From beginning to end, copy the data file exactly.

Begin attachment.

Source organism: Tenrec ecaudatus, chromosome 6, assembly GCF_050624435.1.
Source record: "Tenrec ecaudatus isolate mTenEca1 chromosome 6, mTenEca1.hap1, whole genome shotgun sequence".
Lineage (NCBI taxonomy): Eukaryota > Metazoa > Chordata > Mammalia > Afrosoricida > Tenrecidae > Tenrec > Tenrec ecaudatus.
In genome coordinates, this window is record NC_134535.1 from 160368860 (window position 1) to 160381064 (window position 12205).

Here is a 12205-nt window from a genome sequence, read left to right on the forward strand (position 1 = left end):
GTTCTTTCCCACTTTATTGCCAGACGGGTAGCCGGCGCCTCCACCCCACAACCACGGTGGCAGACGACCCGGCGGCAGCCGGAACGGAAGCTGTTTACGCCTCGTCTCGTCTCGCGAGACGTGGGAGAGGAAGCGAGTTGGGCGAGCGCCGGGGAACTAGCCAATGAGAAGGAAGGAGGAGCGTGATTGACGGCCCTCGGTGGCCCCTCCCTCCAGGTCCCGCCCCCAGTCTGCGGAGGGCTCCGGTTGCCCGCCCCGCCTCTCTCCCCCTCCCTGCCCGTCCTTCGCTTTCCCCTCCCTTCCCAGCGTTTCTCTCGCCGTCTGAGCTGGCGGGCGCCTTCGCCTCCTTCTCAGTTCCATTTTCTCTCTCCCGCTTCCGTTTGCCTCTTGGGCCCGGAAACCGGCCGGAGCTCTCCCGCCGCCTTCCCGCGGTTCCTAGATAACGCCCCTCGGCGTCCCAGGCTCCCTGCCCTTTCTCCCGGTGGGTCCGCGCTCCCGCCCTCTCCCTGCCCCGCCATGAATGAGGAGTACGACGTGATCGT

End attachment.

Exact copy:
Source organism: Tenrec ecaudatus, chromosome 6, assembly GCF_050624435.1.
Source record: "Tenrec ecaudatus isolate mTenEca1 chromosome 6, mTenEca1.hap1, whole genome shotgun sequence".
Lineage (NCBI taxonomy): Eukaryota > Metazoa > Chordata > Mammalia > Afrosoricida > Tenrecidae > Tenrec > Tenrec ecaudatus.
In genome coordinates, this window is record NC_134535.1 from 160368860 (window position 1) to 160381064 (window position 12205).

Here is a 12205-nt window from a genome sequence, read left to right on the forward strand (position 1 = left end):
GTTCTTTCCCACTTTATTGCCAGACGGGTAGCCGGCGCCTCCACCCCACAACCACGGTGGCAGACGACCCGGCGGCAGCCGGAACGGAAGCTGTTTACGCCTCGTCTCGTCTCGCGAGACGTGGGAGAGGAAGCGAGTTGGGCGAGCGCCGGGGAACTAGCCAATGAGAAGGAAGGAGGAGCGTGATTGACGGCCCTCGGTGGCCCCTCCCTCCAGGTCCCGCCCCCAGTCTGCGGAGGGCTCCGGTTGCCCGCCCCGCCTCTCTCCCCCTCCCTGCCCGTCCTTCGCTTTCCCCTCCCTTCCCAGCGTTTCTCTCGCCGTCTGAGCTGGCGGGCGCCTTCGCCTCCTTCTCAGTTCCATTTTCTCTCTCCCGCTTCCGTTTGCCTCTTGGGCCCGGAAACCGGCCGGAGCTCTCCCGCCGCCTTCCCGCGGTTCCTAGATAACGCCCCTCGGCGTCCCAGGCTCCCTGCCCTTTCTCCCGGTGGGTCCGCGCTCCCGCCCTCTCCCTGCCCCGCCATGAATGAGGAGTACGACGTGATCGT